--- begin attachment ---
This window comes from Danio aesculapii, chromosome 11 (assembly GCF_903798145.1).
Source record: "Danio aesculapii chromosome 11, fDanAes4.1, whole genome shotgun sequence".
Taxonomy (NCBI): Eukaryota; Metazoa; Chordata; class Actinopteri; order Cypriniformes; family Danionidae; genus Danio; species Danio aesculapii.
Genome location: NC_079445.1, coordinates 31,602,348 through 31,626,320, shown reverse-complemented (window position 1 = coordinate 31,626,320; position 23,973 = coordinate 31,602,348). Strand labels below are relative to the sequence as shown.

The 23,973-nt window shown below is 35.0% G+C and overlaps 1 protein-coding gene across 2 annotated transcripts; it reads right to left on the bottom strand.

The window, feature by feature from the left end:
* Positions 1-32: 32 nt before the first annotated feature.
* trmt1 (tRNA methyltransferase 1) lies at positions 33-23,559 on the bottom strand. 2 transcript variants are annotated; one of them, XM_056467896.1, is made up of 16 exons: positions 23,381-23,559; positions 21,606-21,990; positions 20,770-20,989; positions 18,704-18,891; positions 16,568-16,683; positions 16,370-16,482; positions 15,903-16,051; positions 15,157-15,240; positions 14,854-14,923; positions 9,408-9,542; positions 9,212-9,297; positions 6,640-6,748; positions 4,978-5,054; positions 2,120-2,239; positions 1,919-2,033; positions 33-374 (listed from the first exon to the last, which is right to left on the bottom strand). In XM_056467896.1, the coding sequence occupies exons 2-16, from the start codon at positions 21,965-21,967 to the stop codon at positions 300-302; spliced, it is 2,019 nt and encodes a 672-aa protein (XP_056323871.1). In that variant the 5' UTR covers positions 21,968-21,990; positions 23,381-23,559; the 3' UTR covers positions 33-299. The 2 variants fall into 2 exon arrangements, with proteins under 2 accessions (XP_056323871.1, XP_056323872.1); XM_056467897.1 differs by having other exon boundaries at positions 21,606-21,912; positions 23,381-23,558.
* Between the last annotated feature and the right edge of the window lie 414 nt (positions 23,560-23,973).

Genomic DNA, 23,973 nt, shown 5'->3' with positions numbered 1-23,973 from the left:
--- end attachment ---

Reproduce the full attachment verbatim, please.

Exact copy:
This window comes from Danio aesculapii, chromosome 11 (assembly GCF_903798145.1).
Source record: "Danio aesculapii chromosome 11, fDanAes4.1, whole genome shotgun sequence".
Taxonomy (NCBI): Eukaryota; Metazoa; Chordata; class Actinopteri; order Cypriniformes; family Danionidae; genus Danio; species Danio aesculapii.
Genome location: NC_079445.1, coordinates 31,602,348 through 31,626,320, shown reverse-complemented (window position 1 = coordinate 31,626,320; position 23,973 = coordinate 31,602,348). Strand labels below are relative to the sequence as shown.

The 23,973-nt window shown below is 35.0% G+C and overlaps 1 protein-coding gene across 2 annotated transcripts; it reads right to left on the bottom strand.

The window, feature by feature from the left end:
* Positions 1-32: 32 nt before the first annotated feature.
* trmt1 (tRNA methyltransferase 1) lies at positions 33-23,559 on the bottom strand. 2 transcript variants are annotated; one of them, XM_056467896.1, is made up of 16 exons: positions 23,381-23,559; positions 21,606-21,990; positions 20,770-20,989; positions 18,704-18,891; positions 16,568-16,683; positions 16,370-16,482; positions 15,903-16,051; positions 15,157-15,240; positions 14,854-14,923; positions 9,408-9,542; positions 9,212-9,297; positions 6,640-6,748; positions 4,978-5,054; positions 2,120-2,239; positions 1,919-2,033; positions 33-374 (listed from the first exon to the last, which is right to left on the bottom strand). In XM_056467896.1, the coding sequence occupies exons 2-16, from the start codon at positions 21,965-21,967 to the stop codon at positions 300-302; spliced, it is 2,019 nt and encodes a 672-aa protein (XP_056323871.1). In that variant the 5' UTR covers positions 21,968-21,990; positions 23,381-23,559; the 3' UTR covers positions 33-299. The 2 variants fall into 2 exon arrangements, with proteins under 2 accessions (XP_056323871.1, XP_056323872.1); XM_056467897.1 differs by having other exon boundaries at positions 21,606-21,912; positions 23,381-23,558.
* Between the last annotated feature and the right edge of the window lie 414 nt (positions 23,560-23,973).

Genomic DNA, 23,973 nt, shown 5'->3' with positions numbered 1-23,973 from the left: